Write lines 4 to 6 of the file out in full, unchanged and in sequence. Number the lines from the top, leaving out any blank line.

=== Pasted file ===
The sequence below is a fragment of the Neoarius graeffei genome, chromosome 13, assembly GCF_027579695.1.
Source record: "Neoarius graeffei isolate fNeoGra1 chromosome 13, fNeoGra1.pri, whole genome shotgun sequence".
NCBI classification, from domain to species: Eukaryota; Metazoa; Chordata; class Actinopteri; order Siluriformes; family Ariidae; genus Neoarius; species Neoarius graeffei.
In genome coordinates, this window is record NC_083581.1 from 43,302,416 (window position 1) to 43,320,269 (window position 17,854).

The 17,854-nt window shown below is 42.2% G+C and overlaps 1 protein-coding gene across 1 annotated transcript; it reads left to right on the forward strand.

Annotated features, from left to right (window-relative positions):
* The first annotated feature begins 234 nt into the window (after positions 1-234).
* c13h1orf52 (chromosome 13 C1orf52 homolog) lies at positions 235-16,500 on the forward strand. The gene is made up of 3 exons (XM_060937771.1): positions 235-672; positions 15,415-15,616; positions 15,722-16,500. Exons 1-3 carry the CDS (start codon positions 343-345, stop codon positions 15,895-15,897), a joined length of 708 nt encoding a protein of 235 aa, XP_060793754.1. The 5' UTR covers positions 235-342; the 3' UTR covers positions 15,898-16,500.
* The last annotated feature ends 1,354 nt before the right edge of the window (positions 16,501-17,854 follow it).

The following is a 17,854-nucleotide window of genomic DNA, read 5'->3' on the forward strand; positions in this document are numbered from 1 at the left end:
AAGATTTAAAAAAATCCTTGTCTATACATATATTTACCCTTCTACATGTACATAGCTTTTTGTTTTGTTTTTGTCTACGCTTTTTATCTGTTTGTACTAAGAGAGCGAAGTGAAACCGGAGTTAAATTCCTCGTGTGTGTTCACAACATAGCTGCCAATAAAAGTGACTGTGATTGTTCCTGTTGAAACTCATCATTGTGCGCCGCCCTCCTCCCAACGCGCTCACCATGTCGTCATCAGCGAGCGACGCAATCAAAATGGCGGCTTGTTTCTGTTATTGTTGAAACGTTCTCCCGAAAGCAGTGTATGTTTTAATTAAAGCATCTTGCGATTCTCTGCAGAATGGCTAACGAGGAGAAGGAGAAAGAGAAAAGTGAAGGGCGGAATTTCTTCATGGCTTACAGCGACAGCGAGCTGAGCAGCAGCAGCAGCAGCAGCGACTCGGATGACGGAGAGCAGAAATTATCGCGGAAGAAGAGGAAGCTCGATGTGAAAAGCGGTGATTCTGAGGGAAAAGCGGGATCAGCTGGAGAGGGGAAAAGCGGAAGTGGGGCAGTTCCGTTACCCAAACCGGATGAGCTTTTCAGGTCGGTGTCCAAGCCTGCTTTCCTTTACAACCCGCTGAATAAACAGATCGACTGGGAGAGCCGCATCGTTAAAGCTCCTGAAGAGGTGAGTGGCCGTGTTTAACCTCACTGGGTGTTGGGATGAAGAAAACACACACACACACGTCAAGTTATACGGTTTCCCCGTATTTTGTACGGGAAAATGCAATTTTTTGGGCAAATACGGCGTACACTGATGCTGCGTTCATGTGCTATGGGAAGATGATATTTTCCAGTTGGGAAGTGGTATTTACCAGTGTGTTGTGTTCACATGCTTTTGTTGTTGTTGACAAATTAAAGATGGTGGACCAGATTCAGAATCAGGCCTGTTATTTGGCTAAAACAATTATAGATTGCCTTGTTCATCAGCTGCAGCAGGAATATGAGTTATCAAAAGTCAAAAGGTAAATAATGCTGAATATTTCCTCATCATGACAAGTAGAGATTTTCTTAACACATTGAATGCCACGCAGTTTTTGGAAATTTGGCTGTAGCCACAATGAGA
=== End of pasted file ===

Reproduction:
In genome coordinates, this window is record NC_083581.1 from 43,302,416 (window position 1) to 43,320,269 (window position 17,854).

The 17,854-nt window shown below is 42.2% G+C and overlaps 1 protein-coding gene across 1 annotated transcript; it reads left to right on the forward strand.

Annotated features, from left to right (window-relative positions):